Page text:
This spring, there were no small envelopes for high school student Victor Agbafe after he pulled off a nearly impossible task during his senior year: He was accepted to all eight Ivy League schools, as well as Stanford University. In the end, Agbafe decided to attend Harvard University, setting him on the path to his dream of becoming a neurosurgeon.
Agbafe, a student at Cape Fear Academy in Wilmington, North Carolina, is the son of Nigerian immigrants. The high school valedictorian says his mother and father raised him with a strong support system and always encouraged him to push himself to do his best.
"Good, better, best. Let us never rest, 'til our good is better and our better best," says Agbafe, quoting his personal motto, which was first written by Saint Jerome in the 4th century.
This year, seven high school seniors in the class of 2015 were offered places at all eight Ivy League schools. Though this is a remarkable personal achievement, Agbafe says he couldn’t have done it alone.
“This is a culmination of the time and dedication that my parents, my teachers and members of my community have put in to me throughout my years — from when I was just a baby until this day,” he says. “I really owe it all to them.”
Agbafe says that his parents never put limits on the amount of success he could achieve.
“My parents know that here in America, the educational opportunities and opportunities for social advancement are just unparalleled,” he says. “From the very beginning, they’ve always said, ‘You’re the only person who can limit yourself.’ From the sacrifices they made to come here and create a good life for me, to the sacrifices many social advocates here in the US made 50 years ago — [my parents] have always told me that there’s no excuse not to do well.”
Though his parents have pushed him hard, Agbafe says they also pushed him to give back to the world around him, something that has shined through in his work: Besides serving as his school's Student Body president, Agbafe’s college admissions essay focused on societal injustice in the modern age.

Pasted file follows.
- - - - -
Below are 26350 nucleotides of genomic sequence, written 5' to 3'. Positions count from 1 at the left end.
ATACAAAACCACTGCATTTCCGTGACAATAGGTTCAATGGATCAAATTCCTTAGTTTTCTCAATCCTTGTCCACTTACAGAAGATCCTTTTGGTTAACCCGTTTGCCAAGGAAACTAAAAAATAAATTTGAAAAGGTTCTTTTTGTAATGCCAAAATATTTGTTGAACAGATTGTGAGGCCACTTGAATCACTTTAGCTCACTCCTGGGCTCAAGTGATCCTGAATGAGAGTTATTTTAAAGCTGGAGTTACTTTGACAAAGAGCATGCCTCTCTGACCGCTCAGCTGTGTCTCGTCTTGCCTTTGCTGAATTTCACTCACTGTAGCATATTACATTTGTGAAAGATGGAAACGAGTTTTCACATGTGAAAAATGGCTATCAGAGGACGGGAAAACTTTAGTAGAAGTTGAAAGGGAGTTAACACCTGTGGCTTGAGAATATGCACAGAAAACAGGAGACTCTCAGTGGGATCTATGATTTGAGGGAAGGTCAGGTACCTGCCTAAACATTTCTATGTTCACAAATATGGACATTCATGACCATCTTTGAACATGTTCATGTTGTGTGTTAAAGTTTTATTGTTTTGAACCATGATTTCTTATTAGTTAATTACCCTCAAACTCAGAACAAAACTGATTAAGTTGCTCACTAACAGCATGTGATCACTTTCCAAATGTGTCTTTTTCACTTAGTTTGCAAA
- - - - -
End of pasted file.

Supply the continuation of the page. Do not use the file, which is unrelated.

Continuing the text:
“I wrote about why I refuse to remain silent,” he says.
The diversity club at Agbafe’s high school led a day of silence in support of the LGBTQ community, but not without a bit of blowback from one of Agbafe’s acquaintances, who was against the initiative.
“I remember, for example, he was like, ‘I wouldn’t even have a college roommate who was gay,’” says Agbafe. “I wrote my essay about why it was important for me to speak out in that instance. I connected it to my experiences as an African American individual and being judged, and how as a society we have to stand up for each other against any kind of prejudice in order for us to achieve and gain the most from the great diversity we’ve achieved around us.”
Here’s an excerpt from Agbafe’s essay:
“I don't know what it feels like to be gay, bisexual, or transgender, but I do know what it is like to have a facade of inferiority hang over me because I look ‘scary.’ I know how worthless it is to pat the victim on the back or assure him in times of privacy that ‘it doesn't matter what she thinks.’ This applies even in the most intimate of settings as I find my friend is not the only one I must confront on such issues but also my own personal heroes.
"But granny regardless of what the bible says isn't the struggle for gay rights just like the struggle for racial equality?"
I know that it may seem wrong to challenge those that have unconditionally loved and taken care of you, but I must do so in order to ensure that others can feel this same love from all people.”